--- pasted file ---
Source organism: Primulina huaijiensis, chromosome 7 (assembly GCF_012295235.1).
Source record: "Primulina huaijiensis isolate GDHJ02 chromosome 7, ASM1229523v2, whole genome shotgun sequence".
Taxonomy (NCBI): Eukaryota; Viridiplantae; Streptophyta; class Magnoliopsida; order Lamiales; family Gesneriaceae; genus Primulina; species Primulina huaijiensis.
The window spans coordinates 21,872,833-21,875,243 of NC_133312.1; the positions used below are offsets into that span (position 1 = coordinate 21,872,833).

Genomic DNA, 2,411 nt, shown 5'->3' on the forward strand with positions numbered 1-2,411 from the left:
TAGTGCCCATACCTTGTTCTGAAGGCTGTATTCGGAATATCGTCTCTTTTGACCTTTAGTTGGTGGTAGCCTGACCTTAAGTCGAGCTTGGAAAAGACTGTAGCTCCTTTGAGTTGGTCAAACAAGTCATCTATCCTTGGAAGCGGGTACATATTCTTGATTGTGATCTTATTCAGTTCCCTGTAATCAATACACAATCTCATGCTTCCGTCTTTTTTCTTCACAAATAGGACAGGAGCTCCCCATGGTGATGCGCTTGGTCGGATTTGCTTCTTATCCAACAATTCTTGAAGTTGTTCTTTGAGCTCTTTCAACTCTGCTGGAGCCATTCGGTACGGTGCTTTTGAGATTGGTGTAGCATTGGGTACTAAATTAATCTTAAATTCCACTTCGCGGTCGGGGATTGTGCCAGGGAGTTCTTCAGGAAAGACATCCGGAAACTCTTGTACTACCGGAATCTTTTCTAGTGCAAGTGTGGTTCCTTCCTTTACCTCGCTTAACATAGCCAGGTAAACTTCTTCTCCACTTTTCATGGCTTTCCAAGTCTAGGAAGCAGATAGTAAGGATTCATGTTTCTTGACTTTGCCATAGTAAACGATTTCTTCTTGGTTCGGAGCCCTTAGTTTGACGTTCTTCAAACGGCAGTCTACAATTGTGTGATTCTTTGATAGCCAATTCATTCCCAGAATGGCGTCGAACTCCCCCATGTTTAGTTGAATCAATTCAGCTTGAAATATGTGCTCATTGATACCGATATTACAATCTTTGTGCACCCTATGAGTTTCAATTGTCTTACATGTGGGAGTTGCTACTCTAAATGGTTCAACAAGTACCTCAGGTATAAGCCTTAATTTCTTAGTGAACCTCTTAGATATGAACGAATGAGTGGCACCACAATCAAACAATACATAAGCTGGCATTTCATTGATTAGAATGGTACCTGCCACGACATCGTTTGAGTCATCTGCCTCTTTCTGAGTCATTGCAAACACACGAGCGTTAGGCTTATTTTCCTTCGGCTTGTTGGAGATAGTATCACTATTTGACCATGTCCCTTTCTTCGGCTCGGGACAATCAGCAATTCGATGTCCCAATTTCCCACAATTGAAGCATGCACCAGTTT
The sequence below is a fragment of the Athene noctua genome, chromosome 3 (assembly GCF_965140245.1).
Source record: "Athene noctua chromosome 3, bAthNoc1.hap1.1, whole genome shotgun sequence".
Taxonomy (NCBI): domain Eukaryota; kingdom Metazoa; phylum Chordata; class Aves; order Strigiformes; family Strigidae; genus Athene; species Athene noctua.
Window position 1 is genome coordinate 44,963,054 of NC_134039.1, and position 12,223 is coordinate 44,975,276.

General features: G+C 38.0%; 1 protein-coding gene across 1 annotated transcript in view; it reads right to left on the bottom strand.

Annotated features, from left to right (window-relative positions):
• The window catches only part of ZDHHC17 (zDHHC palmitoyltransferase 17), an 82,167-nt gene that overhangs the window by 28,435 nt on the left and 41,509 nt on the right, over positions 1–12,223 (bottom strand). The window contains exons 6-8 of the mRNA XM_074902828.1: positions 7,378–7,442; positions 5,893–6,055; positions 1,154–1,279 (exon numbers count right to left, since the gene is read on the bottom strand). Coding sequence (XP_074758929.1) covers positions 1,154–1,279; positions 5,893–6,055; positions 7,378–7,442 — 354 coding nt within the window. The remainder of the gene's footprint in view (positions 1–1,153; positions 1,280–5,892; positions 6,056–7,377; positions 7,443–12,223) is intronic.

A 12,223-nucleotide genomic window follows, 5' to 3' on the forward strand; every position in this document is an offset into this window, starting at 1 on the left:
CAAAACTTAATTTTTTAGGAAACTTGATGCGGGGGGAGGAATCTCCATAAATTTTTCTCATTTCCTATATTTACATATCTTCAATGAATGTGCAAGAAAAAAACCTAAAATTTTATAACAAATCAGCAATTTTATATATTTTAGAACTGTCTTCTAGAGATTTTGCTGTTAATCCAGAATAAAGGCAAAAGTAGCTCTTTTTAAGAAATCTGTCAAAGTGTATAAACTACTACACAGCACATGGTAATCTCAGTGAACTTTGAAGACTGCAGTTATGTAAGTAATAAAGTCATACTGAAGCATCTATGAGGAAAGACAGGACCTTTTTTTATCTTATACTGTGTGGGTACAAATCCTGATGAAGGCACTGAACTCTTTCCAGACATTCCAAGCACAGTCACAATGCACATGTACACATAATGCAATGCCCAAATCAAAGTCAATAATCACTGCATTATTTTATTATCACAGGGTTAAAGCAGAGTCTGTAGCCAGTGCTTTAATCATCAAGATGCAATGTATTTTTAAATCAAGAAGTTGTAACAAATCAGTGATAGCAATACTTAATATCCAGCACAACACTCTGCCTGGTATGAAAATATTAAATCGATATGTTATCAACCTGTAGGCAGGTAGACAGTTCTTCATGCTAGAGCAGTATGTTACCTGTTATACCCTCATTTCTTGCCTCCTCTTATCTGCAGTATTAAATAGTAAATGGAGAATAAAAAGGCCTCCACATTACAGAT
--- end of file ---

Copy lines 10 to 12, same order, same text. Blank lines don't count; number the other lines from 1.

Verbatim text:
Window position 1 is genome coordinate 44,963,054 of NC_134039.1, and position 12,223 is coordinate 44,975,276.

General features: G+C 38.0%; 1 protein-coding gene across 1 annotated transcript in view; it reads right to left on the bottom strand.

Annotated features, from left to right (window-relative positions):